For the electric industry to meet Greenhouse Gas reductions of 80% by 2050 (or similar targets), fuel sources and electric generation will have to change at an unprecedented pace.
 
 
External Study Resources:
 
Path Marker 1- Energy Policy
 
Review the history of the electricity industry and types of utilities:
 
History,” The Edison Electric Institute (Webpage)
 
Visit your library to check out these books on the history of the electric industry:
 
  • Platt, Harold L. The Electric City. Chicago: University of Chicago Press, 1991. 
  • David E. Nye, Electrifying America: Social Meanings of a New Technology. Cambridge: MIT Press, 1995.
  •  Jill Jonnes, Empires of Light. New York: Random House, 2003.
 
Path Marker 2- Environmental or Climate Studies
  • Learn how existing energy policies can impact GHG emissions scenarios.  Use the EIA chart builder mentioned in this article to find the difference between the impact of extending current policies versus enacting a $25 price for carbon.  Using the chart builder, find the impact of a $25 carbon price plus continued low natural gas prices: "Even A Moderate Price For Carbon Pollution Has a Big Impact On U.S. Emissions," Climate Progress, May 6, 2013. 
  • Look at IPCC modeling on how much carbon emissions need to be reduced to stay under 2 degrees of warming:
 
 
  • Review the following publications that discuss various ways to reduce carbon emissions from the electricity sector.
           Power Sector Energy and Regional and Regulatory Climate Policies in the Presence of a Carbon Tax,” Resources for the Future, April, 2013.
            Comparing the Clean Air Act and a Carbon Price,” Resources for the Future, May 2013.
             The EPA’s Clean Power Plan to regulate carbon emissions from existing power plants
             The Regional Greenhouse Gas Initiative is a good example of cap and trade carbon regulation.
 
Path Marker 3- Business Strategy and Economics
 
  • Review the qualities and attributes of natural monopolies:
     "Natural monopolies” - A short video by Richard McKenzie, based on the textbook "Microeconomics for MBAs", Cambridge, 2007.
  • Read this posting for a good summary on economic and technological pressures on the traditional business model.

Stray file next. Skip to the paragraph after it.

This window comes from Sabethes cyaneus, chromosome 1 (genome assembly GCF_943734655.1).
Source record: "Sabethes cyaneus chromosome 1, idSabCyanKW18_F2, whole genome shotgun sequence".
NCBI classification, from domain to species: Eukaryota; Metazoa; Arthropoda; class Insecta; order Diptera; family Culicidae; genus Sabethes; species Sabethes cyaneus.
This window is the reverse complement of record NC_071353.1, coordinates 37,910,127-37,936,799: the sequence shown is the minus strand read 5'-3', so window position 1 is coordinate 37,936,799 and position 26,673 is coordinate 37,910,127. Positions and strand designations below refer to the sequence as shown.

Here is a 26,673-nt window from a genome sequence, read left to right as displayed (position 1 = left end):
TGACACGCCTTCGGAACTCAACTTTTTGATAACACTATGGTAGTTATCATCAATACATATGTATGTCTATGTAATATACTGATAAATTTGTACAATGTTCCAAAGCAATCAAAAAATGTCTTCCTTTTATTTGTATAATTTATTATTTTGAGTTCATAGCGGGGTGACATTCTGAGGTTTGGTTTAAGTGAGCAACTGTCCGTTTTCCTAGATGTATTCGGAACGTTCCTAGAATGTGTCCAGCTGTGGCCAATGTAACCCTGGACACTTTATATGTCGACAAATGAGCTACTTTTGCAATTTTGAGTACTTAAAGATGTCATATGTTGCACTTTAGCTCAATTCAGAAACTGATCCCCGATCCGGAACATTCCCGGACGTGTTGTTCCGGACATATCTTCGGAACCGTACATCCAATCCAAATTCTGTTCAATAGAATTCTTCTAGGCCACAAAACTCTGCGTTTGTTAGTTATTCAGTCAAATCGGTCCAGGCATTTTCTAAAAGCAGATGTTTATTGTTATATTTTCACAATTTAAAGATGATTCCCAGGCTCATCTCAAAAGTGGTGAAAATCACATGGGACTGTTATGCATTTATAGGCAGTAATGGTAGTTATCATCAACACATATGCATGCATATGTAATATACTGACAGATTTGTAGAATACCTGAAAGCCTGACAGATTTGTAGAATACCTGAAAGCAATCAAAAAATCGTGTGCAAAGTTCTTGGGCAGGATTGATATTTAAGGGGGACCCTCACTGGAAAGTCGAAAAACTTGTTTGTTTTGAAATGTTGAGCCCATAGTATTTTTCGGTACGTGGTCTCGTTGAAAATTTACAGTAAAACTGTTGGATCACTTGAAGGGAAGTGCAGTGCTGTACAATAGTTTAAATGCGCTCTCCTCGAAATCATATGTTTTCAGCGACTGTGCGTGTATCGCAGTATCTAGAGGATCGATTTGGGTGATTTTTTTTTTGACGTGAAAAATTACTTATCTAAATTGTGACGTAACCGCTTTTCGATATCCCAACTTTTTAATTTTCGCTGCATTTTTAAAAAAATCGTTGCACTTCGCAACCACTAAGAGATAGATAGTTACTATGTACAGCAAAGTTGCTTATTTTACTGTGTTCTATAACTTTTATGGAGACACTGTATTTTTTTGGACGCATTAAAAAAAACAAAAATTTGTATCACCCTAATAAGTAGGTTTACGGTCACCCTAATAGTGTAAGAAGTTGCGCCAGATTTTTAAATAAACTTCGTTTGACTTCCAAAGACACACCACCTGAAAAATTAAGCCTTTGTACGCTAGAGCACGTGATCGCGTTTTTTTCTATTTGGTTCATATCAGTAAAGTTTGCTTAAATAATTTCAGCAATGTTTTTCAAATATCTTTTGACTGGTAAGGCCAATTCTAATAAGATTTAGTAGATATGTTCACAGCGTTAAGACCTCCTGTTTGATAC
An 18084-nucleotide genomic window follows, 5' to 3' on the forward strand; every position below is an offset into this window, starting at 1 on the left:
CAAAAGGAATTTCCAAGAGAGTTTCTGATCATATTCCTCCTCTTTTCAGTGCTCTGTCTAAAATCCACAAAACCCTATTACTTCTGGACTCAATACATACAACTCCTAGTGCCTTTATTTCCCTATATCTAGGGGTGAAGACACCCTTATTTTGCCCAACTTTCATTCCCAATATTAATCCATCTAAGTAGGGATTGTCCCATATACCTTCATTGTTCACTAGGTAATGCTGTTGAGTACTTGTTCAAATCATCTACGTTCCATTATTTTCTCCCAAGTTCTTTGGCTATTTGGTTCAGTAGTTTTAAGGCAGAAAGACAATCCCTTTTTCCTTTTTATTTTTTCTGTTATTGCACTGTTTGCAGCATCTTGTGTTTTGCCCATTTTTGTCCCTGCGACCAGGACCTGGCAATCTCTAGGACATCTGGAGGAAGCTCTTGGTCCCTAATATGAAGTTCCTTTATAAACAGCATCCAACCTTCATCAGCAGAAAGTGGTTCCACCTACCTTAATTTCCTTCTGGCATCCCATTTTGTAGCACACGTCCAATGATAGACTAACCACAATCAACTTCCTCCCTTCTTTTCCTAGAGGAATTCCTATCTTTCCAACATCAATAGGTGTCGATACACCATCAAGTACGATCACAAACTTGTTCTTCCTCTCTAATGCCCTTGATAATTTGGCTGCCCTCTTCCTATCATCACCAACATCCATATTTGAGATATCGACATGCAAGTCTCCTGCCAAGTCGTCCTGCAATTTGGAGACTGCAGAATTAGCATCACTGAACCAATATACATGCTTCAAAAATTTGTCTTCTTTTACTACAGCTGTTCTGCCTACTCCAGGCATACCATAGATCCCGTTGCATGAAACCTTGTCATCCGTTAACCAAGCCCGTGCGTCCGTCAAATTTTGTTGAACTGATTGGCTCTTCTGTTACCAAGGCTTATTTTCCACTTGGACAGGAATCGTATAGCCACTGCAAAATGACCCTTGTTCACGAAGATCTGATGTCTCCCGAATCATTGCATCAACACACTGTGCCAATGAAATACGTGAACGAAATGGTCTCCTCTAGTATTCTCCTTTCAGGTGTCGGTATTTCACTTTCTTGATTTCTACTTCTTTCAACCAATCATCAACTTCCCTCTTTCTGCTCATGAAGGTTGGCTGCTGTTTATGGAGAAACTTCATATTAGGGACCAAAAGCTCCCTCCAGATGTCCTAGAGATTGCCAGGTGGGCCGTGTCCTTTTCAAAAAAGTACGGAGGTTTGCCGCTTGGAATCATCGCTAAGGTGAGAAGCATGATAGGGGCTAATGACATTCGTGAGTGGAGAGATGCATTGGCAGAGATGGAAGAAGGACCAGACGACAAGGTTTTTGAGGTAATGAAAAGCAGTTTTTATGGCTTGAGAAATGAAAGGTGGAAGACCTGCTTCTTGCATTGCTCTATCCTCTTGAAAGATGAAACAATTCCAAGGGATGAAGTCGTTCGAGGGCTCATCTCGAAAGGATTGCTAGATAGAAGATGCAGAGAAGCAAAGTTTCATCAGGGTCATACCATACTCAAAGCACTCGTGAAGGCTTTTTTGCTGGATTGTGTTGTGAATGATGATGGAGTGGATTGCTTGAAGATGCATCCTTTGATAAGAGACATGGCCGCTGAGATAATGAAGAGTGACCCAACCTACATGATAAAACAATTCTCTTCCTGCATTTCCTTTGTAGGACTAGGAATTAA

Research, Discussion, and Exam Questions:
 
Path Marker 1- Energy Policy
 
  • List Insull’s four pillars and explain why they are no longer the key to successful utility growth. What are the drivers of change in the electric utility industry?
  •  What are the three objectives for the new electric power industry?
  • Discuss whether or not it is the responsibility of an industry to reduce sales of its product, or should that fall on others, e.g., energy efficiency entrepreneurs or policy makers who can, at least in principle, impose taxes to reduce demand in the face of externalities.  Consider the tobacco industry as an example.
 
Path Marker 2- Environmental or Climate Studies
 
  • According to this chapter, what technology is widely viewed as both the easiest and inexpensive way to reduce carbon emissions?
  • For discussion: what are the pros and cons of various policies to reduce carbon emissions in the electric utility industry?
 
Path Marker 3- Business Strategy and Economics
 
  • What were the end uses electricity was applied to and roughly when did they occur, from 1890 to 1930?  Perform your own research to develop a table of end uses of electricity showing the new technology, machine it replaced, and the year.  Include the indoor electric light, gas lamp, electric motor, mechanical drive from steam engine, electric washing machine, and wringer washer.
  • What was the original electric utility business model circa 1890?
  • What financial challenges may arise at the industry shifts its supply resources, builds transmission, and increases energy efficiency?